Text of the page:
Phishing is the fraudulent practice of sending emails or placing phone calls pretending to be a reputable company in order to trick individuals into revealing personal information such as passwords or credit card numbers. Phishing attacks are becoming more popular and increasingly sophisticated. An example of a more recent attack is where the scammers are using the green padlock symbol on the URL bar for the fraudulent website to trick users into believing they are using the real thing. The green padlock indicates that the website is safe and secure for users.
A new threat appears to be targeting iPhone users specifically. This phishing scam emulates Apple Support. The call notifies the potential victim that multiple servers containing Apple ID information were compromised and that they need to call a 1-866 number immediately.
What makes this threat different?
The concerning part about this scam is that the fake number is registered as Apple. Therefore, it displays the Apple logo, company’s address along with the real phone number. The fake call was also indexed with the legitimate calls to Apple, meaning the iPhone could not tell the difference between the real and fake call.
The first report of this scam was from Jody Westby, who is a CEO of a security consulting firm. She posted a screenshot of the call log showing the fake call occurred at 11:44AM. Westby reached out to Apple Support to have a representative call her, who confirmed that Apple did not make the call.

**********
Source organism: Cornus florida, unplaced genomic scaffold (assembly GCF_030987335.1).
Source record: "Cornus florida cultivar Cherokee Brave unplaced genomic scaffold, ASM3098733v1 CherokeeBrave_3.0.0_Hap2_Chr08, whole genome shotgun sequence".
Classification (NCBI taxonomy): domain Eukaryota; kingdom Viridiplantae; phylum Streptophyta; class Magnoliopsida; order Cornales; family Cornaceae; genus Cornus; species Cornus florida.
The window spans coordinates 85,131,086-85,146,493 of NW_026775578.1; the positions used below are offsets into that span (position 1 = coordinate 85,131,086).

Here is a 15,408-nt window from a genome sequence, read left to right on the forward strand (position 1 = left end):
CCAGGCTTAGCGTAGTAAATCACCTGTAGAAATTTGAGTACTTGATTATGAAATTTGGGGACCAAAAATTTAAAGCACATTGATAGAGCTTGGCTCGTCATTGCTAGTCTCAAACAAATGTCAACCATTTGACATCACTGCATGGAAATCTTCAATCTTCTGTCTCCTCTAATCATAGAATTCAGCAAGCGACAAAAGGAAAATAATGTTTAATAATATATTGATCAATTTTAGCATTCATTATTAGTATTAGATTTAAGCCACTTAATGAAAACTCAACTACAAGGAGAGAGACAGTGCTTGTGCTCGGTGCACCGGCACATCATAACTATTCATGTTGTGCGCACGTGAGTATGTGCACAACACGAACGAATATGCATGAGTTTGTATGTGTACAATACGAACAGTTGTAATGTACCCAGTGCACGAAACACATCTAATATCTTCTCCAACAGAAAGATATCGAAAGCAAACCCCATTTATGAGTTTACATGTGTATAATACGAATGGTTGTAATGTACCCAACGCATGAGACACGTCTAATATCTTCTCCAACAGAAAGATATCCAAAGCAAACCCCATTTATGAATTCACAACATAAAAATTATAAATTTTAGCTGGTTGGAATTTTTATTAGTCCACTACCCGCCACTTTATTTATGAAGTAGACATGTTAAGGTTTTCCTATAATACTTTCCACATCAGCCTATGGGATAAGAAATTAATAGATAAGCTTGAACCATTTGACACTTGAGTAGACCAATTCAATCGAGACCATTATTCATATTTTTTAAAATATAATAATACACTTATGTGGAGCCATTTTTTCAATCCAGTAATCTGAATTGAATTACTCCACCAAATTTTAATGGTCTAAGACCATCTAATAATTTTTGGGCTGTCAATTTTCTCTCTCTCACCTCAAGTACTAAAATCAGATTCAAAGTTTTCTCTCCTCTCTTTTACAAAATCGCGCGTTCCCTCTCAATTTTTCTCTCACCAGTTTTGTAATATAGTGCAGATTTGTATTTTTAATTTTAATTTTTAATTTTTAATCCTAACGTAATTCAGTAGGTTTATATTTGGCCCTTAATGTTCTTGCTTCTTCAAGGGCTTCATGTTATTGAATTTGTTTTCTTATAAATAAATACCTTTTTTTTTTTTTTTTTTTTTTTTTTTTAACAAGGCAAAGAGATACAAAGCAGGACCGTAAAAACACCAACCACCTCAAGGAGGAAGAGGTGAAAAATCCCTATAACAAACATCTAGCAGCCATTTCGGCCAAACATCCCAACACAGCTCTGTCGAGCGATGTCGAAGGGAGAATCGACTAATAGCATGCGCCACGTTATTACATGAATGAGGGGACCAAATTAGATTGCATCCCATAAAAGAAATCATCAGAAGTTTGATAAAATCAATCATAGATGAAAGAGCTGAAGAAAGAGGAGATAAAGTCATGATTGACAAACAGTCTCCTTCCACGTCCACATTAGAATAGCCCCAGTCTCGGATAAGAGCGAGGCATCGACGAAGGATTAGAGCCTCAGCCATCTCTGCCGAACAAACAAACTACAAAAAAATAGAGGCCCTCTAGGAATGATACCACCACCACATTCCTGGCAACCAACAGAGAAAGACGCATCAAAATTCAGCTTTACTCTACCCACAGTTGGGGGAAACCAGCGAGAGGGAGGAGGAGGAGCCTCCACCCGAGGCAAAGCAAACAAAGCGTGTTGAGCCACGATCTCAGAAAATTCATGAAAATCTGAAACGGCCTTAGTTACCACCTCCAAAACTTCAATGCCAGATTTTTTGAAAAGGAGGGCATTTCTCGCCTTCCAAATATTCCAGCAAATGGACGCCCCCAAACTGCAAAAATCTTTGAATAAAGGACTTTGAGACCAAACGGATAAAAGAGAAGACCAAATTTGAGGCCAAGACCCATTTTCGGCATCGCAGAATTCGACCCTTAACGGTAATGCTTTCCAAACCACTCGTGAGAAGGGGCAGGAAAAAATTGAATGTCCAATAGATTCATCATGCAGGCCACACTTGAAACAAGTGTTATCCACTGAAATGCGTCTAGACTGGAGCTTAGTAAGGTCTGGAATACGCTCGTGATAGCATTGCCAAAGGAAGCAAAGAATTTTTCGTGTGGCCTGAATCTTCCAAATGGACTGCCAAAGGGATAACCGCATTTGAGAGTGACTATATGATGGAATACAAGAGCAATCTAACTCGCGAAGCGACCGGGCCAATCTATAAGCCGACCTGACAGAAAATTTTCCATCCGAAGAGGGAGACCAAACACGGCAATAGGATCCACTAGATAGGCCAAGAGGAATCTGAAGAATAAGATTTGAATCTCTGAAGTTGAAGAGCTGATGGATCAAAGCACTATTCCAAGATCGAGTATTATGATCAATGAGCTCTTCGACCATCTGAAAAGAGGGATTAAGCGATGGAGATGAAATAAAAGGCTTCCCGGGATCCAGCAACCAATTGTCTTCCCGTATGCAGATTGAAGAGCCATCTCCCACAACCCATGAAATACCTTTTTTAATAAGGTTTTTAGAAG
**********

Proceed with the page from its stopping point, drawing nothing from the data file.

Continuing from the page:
What happens if you call?
A security researcher, Brian Krebs, called the number to see what would transpire if someone did happen to call the fake number back. Kreb posted the following:
An automated system answered and said I’d reached Apple Support, and that my expected wait time was about one minute and thirty seconds. About a minute later, a man with an Indian accent answered and inquired as to the reason for my call.
Playing the part of someone who had received the scam call, I told him I’d been alerted about a breach at Apple and that I needed to call this number. After asking me to hold for a brief moment, our call was disconnected.
No doubt this is just another scheme to separate the unwary from their personal and financial details, and to extract some kind of payment (for supposed tech support services or some such). But it is remarkable that Apple’s own devices (or AT&T, which sold her the phone) can’t tell the difference between a call from Apple and someone trying to spoof Apple.
A link to the full article can be found here. It is crucial to never disclose personal and financial information to an unknown entity. These phishing scams are becoming more sophisticated, so users should always be attentive. If you are concerned about your Apple ID and password, you can reset your password for ease of mind. Click here for a link to the Apple Support page dealing with resetting a password.